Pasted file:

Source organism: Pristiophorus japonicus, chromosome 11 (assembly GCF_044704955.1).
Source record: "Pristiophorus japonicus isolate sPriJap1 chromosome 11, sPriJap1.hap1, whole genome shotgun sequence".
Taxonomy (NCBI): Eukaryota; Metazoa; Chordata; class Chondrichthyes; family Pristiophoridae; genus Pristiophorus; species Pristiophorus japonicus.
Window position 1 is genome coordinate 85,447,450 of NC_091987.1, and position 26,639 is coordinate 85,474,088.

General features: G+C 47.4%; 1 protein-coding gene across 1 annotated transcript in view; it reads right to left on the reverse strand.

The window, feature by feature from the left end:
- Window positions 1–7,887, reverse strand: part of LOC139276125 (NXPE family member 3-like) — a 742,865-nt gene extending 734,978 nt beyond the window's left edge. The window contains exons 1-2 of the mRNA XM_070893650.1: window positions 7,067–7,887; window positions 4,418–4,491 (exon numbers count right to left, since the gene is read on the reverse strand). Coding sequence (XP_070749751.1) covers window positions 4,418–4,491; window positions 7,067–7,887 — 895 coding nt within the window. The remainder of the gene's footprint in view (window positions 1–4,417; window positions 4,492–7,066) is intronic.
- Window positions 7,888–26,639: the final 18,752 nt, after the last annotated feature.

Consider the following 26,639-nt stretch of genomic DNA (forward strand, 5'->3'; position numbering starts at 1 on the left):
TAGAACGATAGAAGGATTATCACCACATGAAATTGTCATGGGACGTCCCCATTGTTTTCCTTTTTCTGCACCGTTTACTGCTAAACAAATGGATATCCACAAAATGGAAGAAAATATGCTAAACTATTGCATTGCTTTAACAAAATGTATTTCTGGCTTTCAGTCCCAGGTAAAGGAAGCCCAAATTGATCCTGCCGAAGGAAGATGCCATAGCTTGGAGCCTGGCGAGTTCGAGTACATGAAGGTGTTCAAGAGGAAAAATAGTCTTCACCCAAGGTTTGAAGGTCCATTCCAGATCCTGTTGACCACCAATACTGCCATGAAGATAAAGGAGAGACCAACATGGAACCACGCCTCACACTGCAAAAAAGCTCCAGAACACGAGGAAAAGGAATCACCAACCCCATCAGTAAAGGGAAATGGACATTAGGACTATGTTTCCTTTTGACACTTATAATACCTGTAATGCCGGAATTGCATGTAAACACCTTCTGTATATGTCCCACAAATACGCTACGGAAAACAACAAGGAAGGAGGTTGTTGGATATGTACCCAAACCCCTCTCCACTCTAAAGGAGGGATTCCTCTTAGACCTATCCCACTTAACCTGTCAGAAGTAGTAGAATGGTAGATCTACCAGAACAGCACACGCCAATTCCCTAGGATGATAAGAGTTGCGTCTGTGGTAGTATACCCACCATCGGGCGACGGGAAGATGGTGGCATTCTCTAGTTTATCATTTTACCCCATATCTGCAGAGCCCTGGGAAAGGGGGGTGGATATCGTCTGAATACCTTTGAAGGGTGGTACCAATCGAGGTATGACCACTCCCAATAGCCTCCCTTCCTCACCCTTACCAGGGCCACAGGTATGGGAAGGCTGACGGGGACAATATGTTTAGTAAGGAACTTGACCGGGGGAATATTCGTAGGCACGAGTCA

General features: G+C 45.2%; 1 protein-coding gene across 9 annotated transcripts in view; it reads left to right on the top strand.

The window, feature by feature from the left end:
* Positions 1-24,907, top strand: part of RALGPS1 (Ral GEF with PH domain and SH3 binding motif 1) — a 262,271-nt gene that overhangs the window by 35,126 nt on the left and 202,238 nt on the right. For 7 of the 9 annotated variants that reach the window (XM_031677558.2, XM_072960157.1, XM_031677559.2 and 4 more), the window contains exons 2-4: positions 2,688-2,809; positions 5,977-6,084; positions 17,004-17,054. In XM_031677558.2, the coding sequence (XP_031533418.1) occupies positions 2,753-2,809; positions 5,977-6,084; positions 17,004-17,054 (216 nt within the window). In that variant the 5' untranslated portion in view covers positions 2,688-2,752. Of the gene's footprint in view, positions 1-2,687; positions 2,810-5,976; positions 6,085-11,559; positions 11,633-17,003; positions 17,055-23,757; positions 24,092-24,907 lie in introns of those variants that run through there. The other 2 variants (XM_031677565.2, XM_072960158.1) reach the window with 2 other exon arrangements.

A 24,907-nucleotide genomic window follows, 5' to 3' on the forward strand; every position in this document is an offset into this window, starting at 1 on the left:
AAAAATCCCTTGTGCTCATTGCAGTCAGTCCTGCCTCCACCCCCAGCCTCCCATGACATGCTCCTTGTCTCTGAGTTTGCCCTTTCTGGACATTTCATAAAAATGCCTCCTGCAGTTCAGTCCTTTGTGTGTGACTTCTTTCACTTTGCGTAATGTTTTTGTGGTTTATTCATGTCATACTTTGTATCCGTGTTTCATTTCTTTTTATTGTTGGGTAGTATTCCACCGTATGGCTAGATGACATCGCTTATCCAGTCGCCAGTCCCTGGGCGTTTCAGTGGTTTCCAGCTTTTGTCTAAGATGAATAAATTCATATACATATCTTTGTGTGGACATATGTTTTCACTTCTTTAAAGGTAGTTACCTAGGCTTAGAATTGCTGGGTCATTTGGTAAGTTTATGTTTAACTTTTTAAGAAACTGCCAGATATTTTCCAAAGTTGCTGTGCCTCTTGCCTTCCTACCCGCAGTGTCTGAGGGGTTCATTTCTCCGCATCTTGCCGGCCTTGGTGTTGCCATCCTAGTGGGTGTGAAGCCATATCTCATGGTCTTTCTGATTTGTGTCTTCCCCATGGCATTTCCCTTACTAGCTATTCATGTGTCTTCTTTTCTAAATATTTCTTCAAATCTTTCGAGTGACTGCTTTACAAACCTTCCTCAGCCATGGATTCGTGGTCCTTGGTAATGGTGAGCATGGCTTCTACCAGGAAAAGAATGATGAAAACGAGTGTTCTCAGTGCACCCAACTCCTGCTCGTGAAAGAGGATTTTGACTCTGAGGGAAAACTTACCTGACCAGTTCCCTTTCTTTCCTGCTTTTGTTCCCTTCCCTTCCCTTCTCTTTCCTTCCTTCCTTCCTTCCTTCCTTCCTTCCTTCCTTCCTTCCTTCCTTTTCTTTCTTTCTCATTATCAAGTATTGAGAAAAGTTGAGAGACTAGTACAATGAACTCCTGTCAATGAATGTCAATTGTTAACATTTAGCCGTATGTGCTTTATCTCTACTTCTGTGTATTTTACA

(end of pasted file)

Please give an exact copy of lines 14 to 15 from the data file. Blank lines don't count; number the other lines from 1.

A 24,907-nucleotide genomic window follows, 5' to 3' on the forward strand; every position in this document is an offset into this window, starting at 1 on the left:
AAAAATCCCTTGTGCTCATTGCAGTCAGTCCTGCCTCCACCCCCAGCCTCCCATGACATGCTCCTTGTCTCTGAGTTTGCCCTTTCTGGACATTTCATAAAAATGCCTCCTGCAGTTCAGTCCTTTGTGTGTGACTTCTTTCACTTTGCGTAATGTTTTTGTGGTTTATTCATGTCATACTTTGTATCCGTGTTTCATTTCTTTTTATTGTTGGGTAGTATTCCACCGTATGGCTAGATGACATCGCTTATCCAGTCGCCAGTCCCTGGGCGTTTCAGTGGTTTCCAGCTTTTGTCTAAGATGAATAAATTCATATACATATCTTTGTGTGGACATATGTTTTCACTTCTTTAAAGGTAGTTACCTAGGCTTAGAATTGCTGGGTCATTTGGTAAGTTTATGTTTAACTTTTTAAGAAACTGCCAGATATTTTCCAAAGTTGCTGTGCCTCTTGCCTTCCTACCCGCAGTGTCTGAGGGGTTCATTTCTCCGCATCTTGCCGGCCTTGGTGTTGCCATCCTAGTGGGTGTGAAGCCATATCTCATGGTCTTTCTGATTTGTGTCTTCCCCATGGCATTTCCCTTACTAGCTATTCATGTGTCTTCTTTTCTAAATATTTCTTCAAATCTTTCGAGTGACTGCTTTACAAACCTTCCTCAGCCATGGATTCGTGGTCCTTGGTAATGGTGAGCATGGCTTCTACCAGGAAAAGAATGATGAAAACGAGTGTTCTCAGTGCACCCAACTCCTGCTCGTGAAAGAGGATTTTGACTCTGAGGGAAAACTTACCTGACCAGTTCCCTTTCTTTCCTGCTTTTGTTCCCTTCCCTTCCCTTCTCTTTCCTTCCTTCCTTCCTTCCTTCCTTCCTTCCTTCCTTCCTTCCTTCCTTTTCTTTCTTTCTCATTATCAAGTATTGAGAAAAGTTGAGAGACTAGTACAATGAACTCCTGTCAATGAATGTCAATTGTTAACATTTAGCCGTATGTGCTTTATCTCTACTTCTGTGTATTTTACA